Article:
Tuesday, December 25, 2012
Tonight, oh, what torture. We read aloud. At my family's Christmas gathering, after all the food was eaten and all the gifts given, we read this book, Silver Packages. It is an Appalachian Christmas story and made us all sit there crying and passing the book to the next person.
Many years ago, I lost a brother, as some of you already know. Well, ever since then, my paternal grandmother has sent/given books to my mama each year. Beatiful picture books to be read aloud and enjoyed by all. We got all kinds of good books. Books about heaven and family and love and peace and all kinds of liberal, big-hearted stuff. Apparently this was one such book. It had a little note from Gramere in the front.
(Inconsequential tidbit: This year, my bother Justus and his girlfriend Andreina have little silver ornaments on their tree that remind sweet Justus of this book.)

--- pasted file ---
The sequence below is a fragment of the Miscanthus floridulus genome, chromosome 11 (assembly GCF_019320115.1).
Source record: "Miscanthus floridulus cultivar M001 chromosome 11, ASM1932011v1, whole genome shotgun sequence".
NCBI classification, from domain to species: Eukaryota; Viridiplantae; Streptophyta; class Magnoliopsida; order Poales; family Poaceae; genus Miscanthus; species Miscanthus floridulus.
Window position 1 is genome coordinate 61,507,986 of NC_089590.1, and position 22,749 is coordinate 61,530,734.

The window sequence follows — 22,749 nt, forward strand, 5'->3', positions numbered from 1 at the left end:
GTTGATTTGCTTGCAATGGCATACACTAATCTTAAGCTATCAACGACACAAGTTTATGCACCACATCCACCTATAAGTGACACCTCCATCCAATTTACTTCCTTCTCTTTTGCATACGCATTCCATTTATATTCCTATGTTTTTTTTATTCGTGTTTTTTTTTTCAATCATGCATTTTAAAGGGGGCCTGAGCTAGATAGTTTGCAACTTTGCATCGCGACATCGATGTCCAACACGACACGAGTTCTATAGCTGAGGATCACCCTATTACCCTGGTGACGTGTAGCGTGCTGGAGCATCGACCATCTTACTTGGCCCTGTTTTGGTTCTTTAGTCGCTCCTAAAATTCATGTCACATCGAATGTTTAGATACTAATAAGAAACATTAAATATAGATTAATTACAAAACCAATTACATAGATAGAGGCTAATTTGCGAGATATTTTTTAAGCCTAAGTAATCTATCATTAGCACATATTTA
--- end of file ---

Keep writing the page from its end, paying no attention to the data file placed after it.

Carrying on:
Silver Packages is about a very poor Appalachian community and a man who comes on a train each Christmas to throw packages wrapped in silver paper to the children of the community. One little boy longs for a doctor kit, but instead gets mittens and socks and little toys year after year. However, as an adult, he returns to the town... with his real doctor kit.
Here's a review I was delighted to find:
Having lived in Appalachia for many years, I was excited to read a book based upon the efforts of "The Santa Train." (Which does exist, and which uses the means described in the story). The real train traverses areas of West Virginia and Kentucky every December, and provides a semblance of Christmas to children in some of America's poorest communities. This story elegantly captures the essece of the spiritual reality behind the experience as well as the sense of rootedness and community that ties the region together. I am a chaplain now, living in the midwest, and every Christmas I read it to children at the hospital where I work. They understand it immediately, and find it to be healing, hopeful, and helpful.